Anthony Sootheran murder: Woman who starved millionaire to death jailed

Published
Image source, Thames Valley Police
Image caption,
Anthony Sootheran's death was initially not treated as suspicious

A woman who starved her millionaire landlord to death in order to inherit part of his £3.5m estate has been jailed for a minimum of 28 years.

Lynda Rickard, 62, was convicted of murdering 59-year-old Anthony Sootheran who died at his farm near South Newington, Oxfordshire, in 2014.

Rickard's husband Wayne, 66, who was found guilty of allowing the death, was jailed for 10-and-a-half years.

The judge, Mr Justice Wall, said she had shown "extraordinary greed".

The Rickards, from Banbury, were Mr Sootheran's live-in tenants at High Havens Farm.

Lynda Rickard "ruthlessly exploited" the reclusive millionaire and his mother, Joy Sootheran, who died in 2012, Reading Crown Court previously heard.

She took up to £300,000 from their accounts, forged both of their wills and isolated her vulnerable landlord by discouraging visitors, prosecutors said.

Image source, Thames Valley Police
Image caption,
Lynda and Wayne Rickard bought a Mitsubishi Shogun car with some of the money they obtained

Mr Sootheran's "severely emaciated" body was found in his room in March 2014.

A combination of malnutrition and a deep-seated pressure sore led to a fatal lung infection, the court heard.

The death, initially treated as non-suspicious, was reinvestigated when his bank account was used after he died, the judge was told.

The Rickards later went to court to try to uphold his forged will but failed to inherit any part of the Sootherans' estates, prosecutors said.

Image source, TVP
Image caption,
Joy Sootheran's will was also forged by Mrs Rickard

Mr Sootheran's daughter Hannah told the court she was "heartbroken" over the loss of her father.

In a written victim statement, she said: "My trust in people has deteriorated significantly.

"I cannot comprehend how someone who said she cared deeply for my dad left him to die in such horrible conditions."

Image source, Thames Valley Police
Image caption,
Mr Sootheran lived with the Rickards at High Havens Farm

Mary Loram QC, defending Lynda Rickard, said her client felt "profound shame" and had not spent the Sootherans' money on "high living".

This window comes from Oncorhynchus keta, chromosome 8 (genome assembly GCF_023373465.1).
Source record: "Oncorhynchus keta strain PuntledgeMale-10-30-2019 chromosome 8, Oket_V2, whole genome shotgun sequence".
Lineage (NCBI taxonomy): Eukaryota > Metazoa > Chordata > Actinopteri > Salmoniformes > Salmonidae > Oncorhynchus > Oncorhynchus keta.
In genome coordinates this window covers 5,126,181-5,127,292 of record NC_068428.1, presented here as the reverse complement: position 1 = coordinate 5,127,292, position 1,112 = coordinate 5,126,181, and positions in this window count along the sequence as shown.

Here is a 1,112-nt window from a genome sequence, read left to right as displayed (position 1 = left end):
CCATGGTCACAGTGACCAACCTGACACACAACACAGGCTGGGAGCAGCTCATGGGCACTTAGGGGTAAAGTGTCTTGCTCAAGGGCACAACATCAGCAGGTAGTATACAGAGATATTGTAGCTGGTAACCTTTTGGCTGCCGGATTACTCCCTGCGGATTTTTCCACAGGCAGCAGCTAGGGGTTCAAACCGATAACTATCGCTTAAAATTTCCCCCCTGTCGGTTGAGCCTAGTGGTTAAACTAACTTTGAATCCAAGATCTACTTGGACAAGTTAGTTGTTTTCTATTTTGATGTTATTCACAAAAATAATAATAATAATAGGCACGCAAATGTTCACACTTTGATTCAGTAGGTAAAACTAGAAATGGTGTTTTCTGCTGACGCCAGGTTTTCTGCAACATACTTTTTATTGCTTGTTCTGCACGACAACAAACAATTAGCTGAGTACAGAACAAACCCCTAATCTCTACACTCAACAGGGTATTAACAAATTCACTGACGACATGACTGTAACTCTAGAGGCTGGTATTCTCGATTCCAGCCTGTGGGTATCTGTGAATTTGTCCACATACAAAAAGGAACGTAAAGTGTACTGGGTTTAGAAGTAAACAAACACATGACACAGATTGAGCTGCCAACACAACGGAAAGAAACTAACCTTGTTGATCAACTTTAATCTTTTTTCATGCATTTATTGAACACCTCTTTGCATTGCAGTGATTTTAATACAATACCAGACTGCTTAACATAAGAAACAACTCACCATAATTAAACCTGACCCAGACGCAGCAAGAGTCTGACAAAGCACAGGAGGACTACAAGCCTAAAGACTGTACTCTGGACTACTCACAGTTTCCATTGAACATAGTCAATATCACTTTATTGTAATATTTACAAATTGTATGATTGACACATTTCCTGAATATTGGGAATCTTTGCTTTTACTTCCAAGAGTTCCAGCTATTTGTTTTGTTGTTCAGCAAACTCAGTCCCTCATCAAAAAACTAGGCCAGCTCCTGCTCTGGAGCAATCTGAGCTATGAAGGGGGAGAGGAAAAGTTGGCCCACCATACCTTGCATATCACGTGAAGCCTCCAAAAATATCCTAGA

The defendant previously admitted forging their wills, four counts of fraud over their bank accounts, two counts of conspiring to pervert the course of justice, one of possessing forged documents and one of housing benefit fraud.

She and her husband were convicted by the jury of fraud over the purchase of a Mitsubishi Shogun car.

Image caption,
(Left to right) Denise Neal, Shanda Robinson and Michael Dunkley were all found guilty of fraudulently signing forged wills

Passing a life sentence, Mr Justice Wall said Mrs Rickard had "cynically and systematically bled this family of money".

He told her: "Your greed was such that when you thought Anthony Sootheran might act in a way which would derail your gravy train, you murdered him."

The judge said Wayne Rickard, who was also found guilty of perverting the course of justice, "hoped to profit" from Mr Sootheran's death.

He told him: "You were the only person who could have saved Anthony Sootheran but instead... you left him to die the most horrible of deaths."

Michael Dunkley, 49, from Banbury, and Denise Neal, 41, of Lower Tysoe, Warwickshire, were jailed for 24 months and 27 months respectively after being found guilty of fraudulently signing forged wills.

Shanda Robinson, 51, from Banbury, who was convicted of the same offence and conspiring to pervert the course of justice, was jailed for two years and eight months.

Another of Mrs Rickard's friends, June Alsford, 78, from Aynho, Northamptonshire, who admitted fraud before the trial, was given a two-year suspended sentence.

Follow BBC South on Facebook, Twitter, or Instagram. Send your story ideas to south.newsonline@bbc.co.uk.

More on this story

Related Internet Links

The BBC is not responsible for the content of external sites.